For BATN, the award serves as a deserved honour and recognition for a long-entrenched industry best practice, which forms part of its work policy.
The Manager, Operations, Environment Health and Safety, British American Tobacco Nigeria (BATN), West Africa Area, Mr. Jide King,who received the award on behalf of BATN, in a chat with THISDAY, said that BATN did not actually set out to win an award. He attributed the achievement to the company’s policy of entrenching best practices in environment and safety.
Describing the award as a milestone, King remarked: “This award is huge. It showcases what we do within our perimeters and validates how we do our business. It also tells a lot about our reputation in relation to our general stakeholders and particularly those who use our products; they will be sure that our products come from an environment that values quality as well as the environment it is produced.”
“As a multinational, it is the desire of the business to create a great place to work for its people, contractors and other stakeholders. So, it is a very deliberate policy of the company to focus on housekeeping, because there is a very close relationship between housekeeping and environment, health and safety. If you must have a healthy workforce, you must provide them with a great place to work- a place that is conducive and clean; a place that is free of anything that could cause them harm. Therefore, we have a deliberate policy as well as procedures and activities that ensure that we achieve that goal,” King added.
Wake-up call on government
The occasion was also used to remind manufacturers in the region of the need to brace up for the economic challenges plaguing the country and the present harsh business environment in which they operate. The President of MAN, Mr. Jacobs, in his address, lamented the fall in the price of crude oil and the attendant constriction of the national income, while calling for more attention to be given to the manufacturing sector.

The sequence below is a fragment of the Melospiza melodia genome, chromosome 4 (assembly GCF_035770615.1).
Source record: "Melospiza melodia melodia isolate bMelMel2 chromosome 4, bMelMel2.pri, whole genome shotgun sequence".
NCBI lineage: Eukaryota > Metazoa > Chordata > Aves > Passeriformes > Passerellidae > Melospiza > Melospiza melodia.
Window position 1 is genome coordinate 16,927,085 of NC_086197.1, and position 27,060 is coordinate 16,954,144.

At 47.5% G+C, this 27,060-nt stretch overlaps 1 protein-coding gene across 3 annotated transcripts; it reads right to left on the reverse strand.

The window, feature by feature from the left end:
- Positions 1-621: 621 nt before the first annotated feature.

“The manufacturing sector is beset with quite a number of challenges, hence we must think out of the box to see how we can remain in business in the face of these challenges. The sector is a key factor of the economic diversification agenda of the present administration and remains the most viable ally of government in this regard as it creates wealth and generates employment. Therefore, the time has come for us to reappraise the role of existing government policies with a view to fine-tuning them,” Jacobs said.
The guest lecturer, Professor Olajumoke Familoni, Founder/CEO, International Centre for Leadership and Entrepreneurship Development (ICLED), while delivering a lecture on the topic: ‘Fiscal policy thrust for inclusive growth in Nigeria manufacturing sector’ asked government to review its fiscal policy thrust. She also urged government not to shy away from pumping money into the economy in order not to strangulate the system and for the economy to thrive.
Describing the manufacturing sector as the lifeline of the nation’s economy, she said that government must reduce tax for the small and medium scale industry so that it can grow.
Speaking further, she advised that the nation must shift from import substitution to export-led industrialisation for the economy to be revamped.
As the federal government evolves policy measures to drive local production of goods in a bid to boost export and mitigate the forex crisis and economic hardship being experienced in the country lately, it is imperative to emphasise the unique relationship that exists between a safe and healthy workplace and productivity.
Therefore, manufacturing companies can contribute immensely to the nation’s economic rebirth by embracing and integrating health, safety and environment (HSE) practice of their workforce into productivity.